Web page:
Their study, appearing in the November issue of Strategic Organization, argues that macroeconomics is not equipped to offer full solutions to this crisis. Its basic assumption is that factors of production, firms, and industries in the economy are homogeneous and interchangeable. Research in strategic management has consistently shown that the assumption that the economy is made up of homogeneous or interchangeable factors of production is incorrect.
However, Strategic management theory—with its emphasis on heterogeneously distributed and rather immobile and inelastic resources and capabilities—is ready to open the debate to new ideas for the recovery.
The idea that resources, firms, and industries are different from each other, that capital and labor are specialized for particular projects and activities, and that people (human capital), are distinct, is constantly encountered in strategic management theory and practice. That macroeconomic models assume factors of production in an economy are homogeneous is interesting, the authors point out, because this assumption creates problems for macroeconomics in both explaining the current crisis, and in deriving solutions.
The authors focus on the macroeconomic stimulus itself, and—particularly in the US—the financial-sector bailout measures that followed. Treasury Secretary Henry Paulson told Congress in September 2008 that radical steps were needed "to avoid a continuing series of financial institution failures and frozen credit markets that threaten American families' financial well-being, the viability of businesses both small and large, and the very health of our economy."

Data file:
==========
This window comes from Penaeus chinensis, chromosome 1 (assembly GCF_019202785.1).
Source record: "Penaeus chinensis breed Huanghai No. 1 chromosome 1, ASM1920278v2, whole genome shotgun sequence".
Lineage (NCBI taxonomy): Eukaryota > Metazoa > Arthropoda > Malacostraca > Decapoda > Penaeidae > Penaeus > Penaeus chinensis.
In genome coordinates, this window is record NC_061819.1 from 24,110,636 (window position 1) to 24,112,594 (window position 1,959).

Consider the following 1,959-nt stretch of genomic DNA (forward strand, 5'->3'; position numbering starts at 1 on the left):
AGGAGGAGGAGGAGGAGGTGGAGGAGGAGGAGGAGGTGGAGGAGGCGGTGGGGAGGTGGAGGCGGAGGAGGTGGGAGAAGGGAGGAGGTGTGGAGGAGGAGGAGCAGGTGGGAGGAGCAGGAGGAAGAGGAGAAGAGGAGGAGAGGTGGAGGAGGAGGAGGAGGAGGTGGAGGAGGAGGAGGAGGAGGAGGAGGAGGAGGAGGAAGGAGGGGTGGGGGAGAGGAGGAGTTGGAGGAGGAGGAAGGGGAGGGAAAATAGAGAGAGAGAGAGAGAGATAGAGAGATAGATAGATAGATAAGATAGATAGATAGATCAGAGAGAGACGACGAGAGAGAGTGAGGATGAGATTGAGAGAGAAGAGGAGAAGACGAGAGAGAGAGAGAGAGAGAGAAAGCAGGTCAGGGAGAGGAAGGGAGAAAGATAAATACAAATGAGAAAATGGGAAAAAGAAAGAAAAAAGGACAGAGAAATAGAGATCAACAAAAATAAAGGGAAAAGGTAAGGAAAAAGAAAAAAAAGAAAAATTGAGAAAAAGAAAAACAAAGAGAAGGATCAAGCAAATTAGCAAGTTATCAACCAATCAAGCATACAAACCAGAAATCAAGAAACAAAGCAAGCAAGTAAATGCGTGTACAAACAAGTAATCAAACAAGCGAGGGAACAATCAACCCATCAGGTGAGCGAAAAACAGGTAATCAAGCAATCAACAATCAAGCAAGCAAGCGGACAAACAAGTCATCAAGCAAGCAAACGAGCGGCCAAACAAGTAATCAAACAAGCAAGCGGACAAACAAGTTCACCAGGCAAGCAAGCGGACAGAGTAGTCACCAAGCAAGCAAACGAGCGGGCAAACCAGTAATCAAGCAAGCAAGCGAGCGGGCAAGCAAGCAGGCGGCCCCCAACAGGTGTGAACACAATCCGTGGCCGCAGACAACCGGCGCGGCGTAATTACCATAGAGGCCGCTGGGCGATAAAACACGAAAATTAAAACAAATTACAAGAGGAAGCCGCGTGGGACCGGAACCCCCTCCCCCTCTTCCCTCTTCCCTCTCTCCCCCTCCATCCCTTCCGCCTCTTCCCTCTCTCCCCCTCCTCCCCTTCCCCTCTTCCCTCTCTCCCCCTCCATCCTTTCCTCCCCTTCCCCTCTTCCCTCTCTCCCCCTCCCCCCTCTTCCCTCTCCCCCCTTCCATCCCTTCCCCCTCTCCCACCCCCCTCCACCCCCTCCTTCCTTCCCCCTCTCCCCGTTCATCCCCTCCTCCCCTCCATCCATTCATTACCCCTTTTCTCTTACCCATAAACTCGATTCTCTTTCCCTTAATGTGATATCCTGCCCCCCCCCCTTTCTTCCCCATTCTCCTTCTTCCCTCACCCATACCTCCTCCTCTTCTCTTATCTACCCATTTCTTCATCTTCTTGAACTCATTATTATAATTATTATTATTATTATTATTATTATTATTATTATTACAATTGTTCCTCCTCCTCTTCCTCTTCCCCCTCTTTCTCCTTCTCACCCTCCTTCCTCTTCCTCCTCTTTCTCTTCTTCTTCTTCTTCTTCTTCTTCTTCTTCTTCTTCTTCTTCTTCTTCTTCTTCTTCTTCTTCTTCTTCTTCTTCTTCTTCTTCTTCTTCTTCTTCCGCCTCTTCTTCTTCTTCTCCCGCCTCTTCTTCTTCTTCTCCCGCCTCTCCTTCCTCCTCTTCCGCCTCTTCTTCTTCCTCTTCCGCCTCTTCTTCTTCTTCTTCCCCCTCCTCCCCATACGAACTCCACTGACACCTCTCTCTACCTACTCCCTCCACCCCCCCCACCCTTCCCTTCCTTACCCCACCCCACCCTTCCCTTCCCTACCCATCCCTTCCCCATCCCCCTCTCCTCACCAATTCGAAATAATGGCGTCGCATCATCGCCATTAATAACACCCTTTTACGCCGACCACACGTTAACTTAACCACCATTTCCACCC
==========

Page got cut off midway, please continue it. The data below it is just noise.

The US government's restructuring plans for the financial and automobile industries, and potentially for other sectors are likely to run into problems due to their basis in macroeconomic principles, the authors warn.
What should governments do during an economic downturn? The authors believe it is critical to avoid policies that generate poor investment in the first place. They argue strongly that basic heterogeneity of individuals, fiirms, industries, and regions cast doubt on the macroeconomic stimulus policies governments currently preach.
The authors discuss how just as strategic management theory has much to offer in understanding the crisis, the crisis has also thrown certain important weaknesses in current strategic management theory into sharp relief. Strategic management theory must extend its focus on heterogeneous capabilities to include the capabilities to handle major, anticipated shocks. Resourceful entrepreneurs and business managers urgently need us to do so, the authors state.
Adapting to external change is an important theme in strategic management research. Performance depends not only on resources and capabilities involved in production and market exchange, but also on the ability of business to influence political decision makers. In this climate, entrepreneurs may need to become skilled political lobbyists, taking advantage, and influencing the direction of the political debate.
Strategic management scholars have much to offer, and they must now engage in meaningful debate on how management theory can help resolve the current crisis, because the future, both immediate and long term, is at stake.
Citation: Rajshree Agarwal, Jay B. Barney, Nicolai J. Foss, Peter G. Klein, 'Heterogeneous resources and the financial crisis: implications of strategic management theory', 2009, Strategic Organization, DOI: 10.1177/1476127009346790